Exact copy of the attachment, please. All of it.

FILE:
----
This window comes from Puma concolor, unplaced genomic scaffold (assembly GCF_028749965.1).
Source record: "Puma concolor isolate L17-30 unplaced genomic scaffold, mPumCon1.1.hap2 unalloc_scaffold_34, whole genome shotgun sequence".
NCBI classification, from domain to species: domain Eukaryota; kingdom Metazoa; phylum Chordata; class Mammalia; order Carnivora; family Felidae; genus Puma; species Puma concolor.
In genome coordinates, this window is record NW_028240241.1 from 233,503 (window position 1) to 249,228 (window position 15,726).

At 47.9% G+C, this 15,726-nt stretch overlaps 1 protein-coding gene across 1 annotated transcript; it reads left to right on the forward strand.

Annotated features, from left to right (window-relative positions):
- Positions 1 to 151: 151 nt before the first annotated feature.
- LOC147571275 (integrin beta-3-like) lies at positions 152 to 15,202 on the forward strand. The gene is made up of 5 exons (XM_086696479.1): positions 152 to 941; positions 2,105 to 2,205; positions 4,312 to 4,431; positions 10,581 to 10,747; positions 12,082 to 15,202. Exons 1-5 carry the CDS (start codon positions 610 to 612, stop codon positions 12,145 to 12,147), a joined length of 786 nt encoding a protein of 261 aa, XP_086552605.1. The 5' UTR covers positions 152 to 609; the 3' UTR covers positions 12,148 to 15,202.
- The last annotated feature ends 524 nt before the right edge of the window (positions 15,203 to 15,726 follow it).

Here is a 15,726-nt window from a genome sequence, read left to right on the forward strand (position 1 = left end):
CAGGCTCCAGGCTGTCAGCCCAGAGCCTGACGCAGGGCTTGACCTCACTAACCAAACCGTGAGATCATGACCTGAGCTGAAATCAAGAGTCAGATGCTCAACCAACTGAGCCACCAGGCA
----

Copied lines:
This window comes from Puma concolor, unplaced genomic scaffold (assembly GCF_028749965.1).
Source record: "Puma concolor isolate L17-30 unplaced genomic scaffold, mPumCon1.1.hap2 unalloc_scaffold_34, whole genome shotgun sequence".
NCBI classification, from domain to species: domain Eukaryota; kingdom Metazoa; phylum Chordata; class Mammalia; order Carnivora; family Felidae; genus Puma; species Puma concolor.
In genome coordinates, this window is record NW_028240241.1 from 233,503 (window position 1) to 249,228 (window position 15,726).

At 47.9% G+C, this 15,726-nt stretch overlaps 1 protein-coding gene across 1 annotated transcript; it reads left to right on the forward strand.

Annotated features, from left to right (window-relative positions):
- Positions 1 to 151: 151 nt before the first annotated feature.
- LOC147571275 (integrin beta-3-like) lies at positions 152 to 15,202 on the forward strand. The gene is made up of 5 exons (XM_086696479.1): positions 152 to 941; positions 2,105 to 2,205; positions 4,312 to 4,431; positions 10,581 to 10,747; positions 12,082 to 15,202. Exons 1-5 carry the CDS (start codon positions 610 to 612, stop codon positions 12,145 to 12,147), a joined length of 786 nt encoding a protein of 261 aa, XP_086552605.1. The 5' UTR covers positions 152 to 609; the 3' UTR covers positions 12,148 to 15,202.
- The last annotated feature ends 524 nt before the right edge of the window (positions 15,203 to 15,726 follow it).

Here is a 15,726-nt window from a genome sequence, read left to right on the forward strand (position 1 = left end):
CAGGCTCCAGGCTGTCAGCCCAGAGCCTGACGCAGGGCTTGACCTCACTAACCAAACCGTGAGATCATGACCTGAGCTGAAATCAAGAGTCAGATGCTCAACCAACTGAGCCACCAGGCA